Friday, September 11, 2009

Two Scriptures

No, the topics here aren't related. I'm simply discussing two different passages that strongly caught my attention while reading tonight.
But may all who seek you
rejoice and be glad in you;
may those who love your salvation
say continually, "Great is the LORD!"
Psalm 40:16

That's a striking exhortation. David calls all those who seek God to rejoice in Him. He encourages everyone who is pursuing God to be glad in Him. He insists that we proclaim God's greatness. In short, he commends a life lived with joyful adoration of our King. Equally compelling is David's proclamation, earlier in the same psalm, that he delights to do God's will. Delight is a strong word - our hearts should leap to obey our Savior-King. That they do not simply reminds us that still the old man wars for dominion. Pick up your sword and fight, oh spiritual man. You will have the victory - and you will have true joy.
Then His mother and His brothers came to him, but they could not reach him because of the crowd. And He was told, "Your mother and your brothers are standing outside, desiring to see you." But he answered them, "My mother and my brothers are those who hear the word of God and do it."
Luke 8:19-21

This passage is noteworthy in an entirely different way. It calls our attention to how radically different Jesus' loyalties are than our own. Over and over again throughout the gospels, Jesus made it clear that His first loyalty was not to His earthly family or any other human institution. Instead, He firmly fixed Himself on the will of His Father.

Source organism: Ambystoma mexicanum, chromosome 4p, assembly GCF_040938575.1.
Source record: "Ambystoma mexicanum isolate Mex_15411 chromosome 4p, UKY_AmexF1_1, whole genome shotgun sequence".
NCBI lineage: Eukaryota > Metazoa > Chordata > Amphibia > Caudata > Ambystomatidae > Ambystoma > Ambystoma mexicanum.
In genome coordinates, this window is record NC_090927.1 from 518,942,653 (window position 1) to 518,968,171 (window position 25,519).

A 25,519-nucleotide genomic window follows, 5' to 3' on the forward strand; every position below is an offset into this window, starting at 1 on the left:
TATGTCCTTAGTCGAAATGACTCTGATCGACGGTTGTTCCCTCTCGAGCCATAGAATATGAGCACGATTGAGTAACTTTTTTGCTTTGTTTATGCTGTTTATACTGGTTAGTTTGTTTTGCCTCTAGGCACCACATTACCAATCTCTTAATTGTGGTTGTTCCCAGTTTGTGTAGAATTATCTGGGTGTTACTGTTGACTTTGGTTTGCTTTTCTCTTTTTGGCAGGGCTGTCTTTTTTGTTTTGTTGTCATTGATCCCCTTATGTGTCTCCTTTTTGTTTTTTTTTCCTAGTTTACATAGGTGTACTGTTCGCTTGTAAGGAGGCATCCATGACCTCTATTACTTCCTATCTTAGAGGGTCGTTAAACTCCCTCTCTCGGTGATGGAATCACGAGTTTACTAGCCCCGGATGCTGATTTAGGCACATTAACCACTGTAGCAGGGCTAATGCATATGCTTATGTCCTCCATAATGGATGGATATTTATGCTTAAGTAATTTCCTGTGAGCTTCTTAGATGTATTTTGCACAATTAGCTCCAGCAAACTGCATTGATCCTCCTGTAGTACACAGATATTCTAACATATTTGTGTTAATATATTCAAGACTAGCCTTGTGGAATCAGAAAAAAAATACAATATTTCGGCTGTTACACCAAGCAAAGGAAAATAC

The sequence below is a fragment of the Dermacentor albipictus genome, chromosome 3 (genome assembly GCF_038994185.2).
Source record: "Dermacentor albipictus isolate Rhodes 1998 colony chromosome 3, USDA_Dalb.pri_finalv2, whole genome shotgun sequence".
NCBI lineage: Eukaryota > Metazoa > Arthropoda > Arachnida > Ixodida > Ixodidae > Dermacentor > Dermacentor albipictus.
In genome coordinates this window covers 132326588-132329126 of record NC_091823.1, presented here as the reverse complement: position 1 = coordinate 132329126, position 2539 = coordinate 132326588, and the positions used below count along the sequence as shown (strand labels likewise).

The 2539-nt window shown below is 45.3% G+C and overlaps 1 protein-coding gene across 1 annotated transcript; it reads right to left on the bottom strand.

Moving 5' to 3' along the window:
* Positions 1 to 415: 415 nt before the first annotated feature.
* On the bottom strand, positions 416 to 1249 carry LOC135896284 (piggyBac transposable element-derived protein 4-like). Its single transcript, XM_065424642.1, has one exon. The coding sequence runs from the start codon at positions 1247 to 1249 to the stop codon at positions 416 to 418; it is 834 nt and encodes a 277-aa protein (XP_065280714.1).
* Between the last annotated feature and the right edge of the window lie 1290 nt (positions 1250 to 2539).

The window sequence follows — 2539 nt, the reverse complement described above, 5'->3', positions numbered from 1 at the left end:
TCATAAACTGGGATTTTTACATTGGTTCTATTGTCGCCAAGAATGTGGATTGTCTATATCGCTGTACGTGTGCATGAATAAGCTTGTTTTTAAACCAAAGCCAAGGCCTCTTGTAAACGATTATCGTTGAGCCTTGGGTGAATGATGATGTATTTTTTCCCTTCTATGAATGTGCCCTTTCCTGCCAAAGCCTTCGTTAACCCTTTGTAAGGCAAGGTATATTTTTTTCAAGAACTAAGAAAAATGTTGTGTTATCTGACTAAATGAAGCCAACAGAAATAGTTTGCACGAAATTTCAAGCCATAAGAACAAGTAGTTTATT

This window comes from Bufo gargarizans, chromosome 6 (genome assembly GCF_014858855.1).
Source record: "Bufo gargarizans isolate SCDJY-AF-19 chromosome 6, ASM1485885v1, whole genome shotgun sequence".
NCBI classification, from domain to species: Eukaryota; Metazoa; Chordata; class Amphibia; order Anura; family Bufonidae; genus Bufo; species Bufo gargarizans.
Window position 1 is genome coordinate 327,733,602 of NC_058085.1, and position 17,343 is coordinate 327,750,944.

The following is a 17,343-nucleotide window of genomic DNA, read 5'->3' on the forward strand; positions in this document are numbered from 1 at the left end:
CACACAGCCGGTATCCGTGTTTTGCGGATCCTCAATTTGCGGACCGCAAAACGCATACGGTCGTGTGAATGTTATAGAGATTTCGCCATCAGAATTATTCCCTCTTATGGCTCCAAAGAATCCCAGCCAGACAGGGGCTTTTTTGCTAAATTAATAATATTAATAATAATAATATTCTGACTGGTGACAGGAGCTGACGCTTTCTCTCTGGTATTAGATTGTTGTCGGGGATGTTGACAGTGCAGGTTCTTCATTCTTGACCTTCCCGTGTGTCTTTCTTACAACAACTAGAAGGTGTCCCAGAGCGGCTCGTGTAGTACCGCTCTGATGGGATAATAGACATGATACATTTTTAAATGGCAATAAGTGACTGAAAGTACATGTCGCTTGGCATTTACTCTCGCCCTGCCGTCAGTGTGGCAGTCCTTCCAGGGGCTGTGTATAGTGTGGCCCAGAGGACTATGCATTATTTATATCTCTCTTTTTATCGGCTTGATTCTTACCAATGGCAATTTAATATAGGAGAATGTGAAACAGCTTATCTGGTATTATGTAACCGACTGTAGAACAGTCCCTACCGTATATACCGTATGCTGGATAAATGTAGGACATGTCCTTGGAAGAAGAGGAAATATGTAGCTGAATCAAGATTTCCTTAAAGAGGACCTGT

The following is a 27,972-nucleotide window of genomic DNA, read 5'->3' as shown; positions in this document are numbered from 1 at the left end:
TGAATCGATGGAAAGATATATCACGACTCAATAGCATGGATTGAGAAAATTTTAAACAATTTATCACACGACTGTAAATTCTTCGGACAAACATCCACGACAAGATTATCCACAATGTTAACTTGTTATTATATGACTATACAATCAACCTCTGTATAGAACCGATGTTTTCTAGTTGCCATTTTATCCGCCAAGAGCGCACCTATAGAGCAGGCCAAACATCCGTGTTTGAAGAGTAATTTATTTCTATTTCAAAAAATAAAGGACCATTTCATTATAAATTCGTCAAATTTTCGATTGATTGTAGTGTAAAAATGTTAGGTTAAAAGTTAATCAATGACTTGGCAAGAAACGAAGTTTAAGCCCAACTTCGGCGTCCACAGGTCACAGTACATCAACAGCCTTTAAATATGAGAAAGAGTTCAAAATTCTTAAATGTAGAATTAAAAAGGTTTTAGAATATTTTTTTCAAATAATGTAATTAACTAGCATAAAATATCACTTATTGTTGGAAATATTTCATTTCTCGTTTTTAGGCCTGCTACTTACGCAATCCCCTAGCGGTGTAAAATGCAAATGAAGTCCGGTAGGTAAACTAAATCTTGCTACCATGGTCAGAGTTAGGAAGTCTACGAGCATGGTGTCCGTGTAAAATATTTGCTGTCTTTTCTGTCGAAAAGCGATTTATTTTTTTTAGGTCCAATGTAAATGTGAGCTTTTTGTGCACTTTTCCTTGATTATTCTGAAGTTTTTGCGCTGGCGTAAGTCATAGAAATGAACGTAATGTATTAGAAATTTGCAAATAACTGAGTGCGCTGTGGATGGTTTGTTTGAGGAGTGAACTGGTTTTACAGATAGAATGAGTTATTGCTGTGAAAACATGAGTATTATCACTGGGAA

The words also hold out a promise for us: if we hear and obey the word of God, we have more right to be the "immediate family" of Christ than would His own mother if she did not. The Father has made us His children, joint heirs of the promise with Christ. How stunning!


Wednesday, September 9, 2009

Acts29 Church Planting Network

I just stumbled across the Acts 29 church planting network. I'm curious - I've heard them highly recommended by a couple of groups I trust. I can't wholeheartedly recommend them, as I've not done enough research. Their list of qualifications for church-planters is worth taking a good look at, regardless. It's thoroughly grounded in Scripture and quite practical.

One of the best chunks of the article:
In summary, only men of finest character are fit for leadership in God's church. What is not required according to the Bible is formal theological training, though such training can indeed be very beneficial. What is also not required is a salary, though an elder/pastor is worth an honorable wage (I Timothy 5:17-18). The issue of which men lead the church is of the utmost seriousness because the reputation of the gospel in the community and health of the church are contingent upon godly, qualified men who keep in step with Jesus and can lead the church to do likewise. In this way, the elders function as an accountable team much like Jesus first disciples and are therefore quite unlike secular notions of a business or non-profit organizational board. In addition to the qualifications of an elder, the Bible also provides the duties of elders/pastors.